This past weekend, I sat, and refreshed my Twitter feed as a whole host of people I admire from the Internet gathered in Portland for the XOXO Festival. Some were speaking, others just attending. They include: C. Spike Trotman, Virginia Roberts, Merlin Mann, Zoe Quinn, Myke Hurley, Anil Dash, Alex Blumberg, Dan Benjamin, and a bunch more. Iâ€™ve eyed XOXO longingly for the last couple years, but the buzz around this yearâ€™s was tremendous. Even despite #Gamergate nonsense trying to flood out the #xoxofest hashtag, Twitter was the best way to keep up from three hours ahead and a continent away. Lucy Bellwoodâ€™s livesketches, though I only saw them after the fact, were also incredible.
One of the things I find so compelling about XOXO, despite both never having been, and being unlikely to go (cross-country travel and accommodations are not cheap) is that itâ€™s only nominally an â€œarts and technology conferenceâ€â€”the focus of the talks is on the human side of all of it. Theyâ€™re chock full of personal stories, and thatâ€™s important. The talks from 2014 that stick out at me, from watching the videos are Anita Sarkeesian, Justin Hall, and Darius Kazemi. (So much Darius. I need to re-watch that.) Of 2015â€™s talks, Spike, Zoe Quinn, and Anil Dashâ€™s are at the top of my listâ€”in particular Zoeâ€™s exploration of the nature of Internet Trollsâ€”a topic sheâ€™s very, and unfortunately, well qualified to discuss.
Probably the closest Iâ€™ve come to an experience akin to XOXO is the recent, inaugural Facets Conference in Brooklyn this past year. I wrote my thoughts on the event back in May, and I swear by them. There is, all-too-often, a human story that gets lost in technology, and the tendency of technology people to focus on the object and the occasional, high-profile creator thereof. We get hagiographic biographies of rich CEOs, and lip-service to what their creations can enable us to do.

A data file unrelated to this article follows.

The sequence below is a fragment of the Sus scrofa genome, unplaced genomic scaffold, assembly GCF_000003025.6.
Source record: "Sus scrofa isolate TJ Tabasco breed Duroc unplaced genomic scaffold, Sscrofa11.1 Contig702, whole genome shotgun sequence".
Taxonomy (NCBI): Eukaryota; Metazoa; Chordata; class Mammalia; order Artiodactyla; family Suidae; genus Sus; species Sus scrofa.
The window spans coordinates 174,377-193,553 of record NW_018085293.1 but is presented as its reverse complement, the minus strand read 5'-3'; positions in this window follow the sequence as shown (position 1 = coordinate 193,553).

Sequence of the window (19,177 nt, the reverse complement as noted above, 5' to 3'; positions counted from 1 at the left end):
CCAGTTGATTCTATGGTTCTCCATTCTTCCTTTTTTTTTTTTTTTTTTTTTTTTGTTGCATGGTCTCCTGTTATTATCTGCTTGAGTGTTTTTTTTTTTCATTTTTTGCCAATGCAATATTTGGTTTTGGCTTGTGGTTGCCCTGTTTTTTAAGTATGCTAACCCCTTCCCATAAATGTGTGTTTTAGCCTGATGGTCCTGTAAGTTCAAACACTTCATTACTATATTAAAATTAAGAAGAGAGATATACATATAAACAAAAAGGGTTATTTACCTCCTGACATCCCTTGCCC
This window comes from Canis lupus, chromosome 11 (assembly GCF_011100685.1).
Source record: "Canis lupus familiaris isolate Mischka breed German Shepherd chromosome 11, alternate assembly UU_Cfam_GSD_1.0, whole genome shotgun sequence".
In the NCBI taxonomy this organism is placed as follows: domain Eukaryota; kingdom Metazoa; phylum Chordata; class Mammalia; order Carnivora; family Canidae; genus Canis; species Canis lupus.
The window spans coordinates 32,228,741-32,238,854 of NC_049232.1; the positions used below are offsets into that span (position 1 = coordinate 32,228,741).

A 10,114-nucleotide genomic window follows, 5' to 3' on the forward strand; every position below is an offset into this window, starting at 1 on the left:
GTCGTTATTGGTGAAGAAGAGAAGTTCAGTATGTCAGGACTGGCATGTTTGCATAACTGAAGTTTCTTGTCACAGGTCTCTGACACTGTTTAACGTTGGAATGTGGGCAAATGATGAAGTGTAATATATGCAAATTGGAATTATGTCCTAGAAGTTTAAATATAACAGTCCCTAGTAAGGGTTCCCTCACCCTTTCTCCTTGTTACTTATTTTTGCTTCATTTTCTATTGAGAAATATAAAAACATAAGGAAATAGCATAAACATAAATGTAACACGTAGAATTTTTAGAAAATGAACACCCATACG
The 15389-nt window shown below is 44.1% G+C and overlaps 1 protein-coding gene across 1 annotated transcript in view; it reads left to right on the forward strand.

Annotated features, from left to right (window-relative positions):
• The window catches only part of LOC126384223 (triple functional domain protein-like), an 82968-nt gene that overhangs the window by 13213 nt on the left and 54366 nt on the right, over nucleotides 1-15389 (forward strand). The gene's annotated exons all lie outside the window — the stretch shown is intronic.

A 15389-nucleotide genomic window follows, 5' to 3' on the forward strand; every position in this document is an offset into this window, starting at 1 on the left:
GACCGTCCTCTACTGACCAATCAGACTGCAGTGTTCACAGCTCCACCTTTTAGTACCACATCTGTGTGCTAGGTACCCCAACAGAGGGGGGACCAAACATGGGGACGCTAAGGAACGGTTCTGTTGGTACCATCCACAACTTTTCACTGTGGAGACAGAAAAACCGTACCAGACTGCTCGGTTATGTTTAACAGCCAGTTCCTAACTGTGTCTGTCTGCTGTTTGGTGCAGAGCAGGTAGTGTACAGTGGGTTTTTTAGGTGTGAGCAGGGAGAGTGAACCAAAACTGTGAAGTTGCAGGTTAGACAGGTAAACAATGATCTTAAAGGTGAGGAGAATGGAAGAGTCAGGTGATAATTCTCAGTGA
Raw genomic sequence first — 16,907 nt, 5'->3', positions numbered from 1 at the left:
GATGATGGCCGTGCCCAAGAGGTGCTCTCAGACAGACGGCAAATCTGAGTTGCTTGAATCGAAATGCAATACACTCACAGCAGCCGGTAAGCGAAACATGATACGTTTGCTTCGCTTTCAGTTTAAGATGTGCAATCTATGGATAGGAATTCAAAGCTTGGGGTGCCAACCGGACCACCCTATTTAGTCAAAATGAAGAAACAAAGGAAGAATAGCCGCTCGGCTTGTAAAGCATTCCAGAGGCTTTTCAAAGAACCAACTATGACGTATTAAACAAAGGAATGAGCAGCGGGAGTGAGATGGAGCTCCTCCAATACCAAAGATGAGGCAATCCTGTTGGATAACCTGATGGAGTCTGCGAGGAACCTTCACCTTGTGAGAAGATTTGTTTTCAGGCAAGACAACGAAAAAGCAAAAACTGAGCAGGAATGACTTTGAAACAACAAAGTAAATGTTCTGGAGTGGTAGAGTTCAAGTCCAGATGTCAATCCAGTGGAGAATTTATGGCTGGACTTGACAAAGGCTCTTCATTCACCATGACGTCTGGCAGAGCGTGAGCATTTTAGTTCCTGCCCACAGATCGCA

Every speaker at XOXO, and every speaker at Facets, used technology to make something. They picked up a megaphone, and used it to find a voice that would have, perhaps otherwise, not been heard. Wanting to be heard is an inherent human desire, after all. We write, we speak, we draw comics, we code, we make physical goods, and we want others to see them, touch them, maybe pay for them. Technology gives us the leverage to get our things in front of potentially millions of people with a lower, and lower cost of entry.
Every post, every podcast, every app, every piece of home-crafted jewelry is a lottery ticket for potential future success (Darius Kazemi again!). And success doesnâ€™t necessarily mean striking it rich. One talk that looks interesting, at least from Lucyâ€™s livesketch, is Bryce Roberts, who â€œwondered if another [VC] model was possible, helping to fund long-term, sustainable independent businesses without selling out.â€ After my own experiences with Venture Capital, this really speaks to me (as regular readers might know. Just flip through my writings on the business side of technology to see. This is a relevant one Iâ€™m proud of.
Perhaps one day, Iâ€™ll make it out to XOXO. Or, perhaps Facets will become the East Coast XOXO. (Itâ€™s certainly off to a killer start.) Even staring at it from afar, through a Twitter feed, and anxiously waiting for the videos to go up, Iâ€™m inspired to pick up my megaphone again, try to find my voice, play a lottery ticket, and get heard. Itâ€™ll take time, but as Veronica Belmont says, â€œTime means nothing on the Internetâ€. I know these people are all speaking my language: letâ€™s make things and tell stories. We have the tools, letâ€™s use them, instead of fetishizing the companies that make them.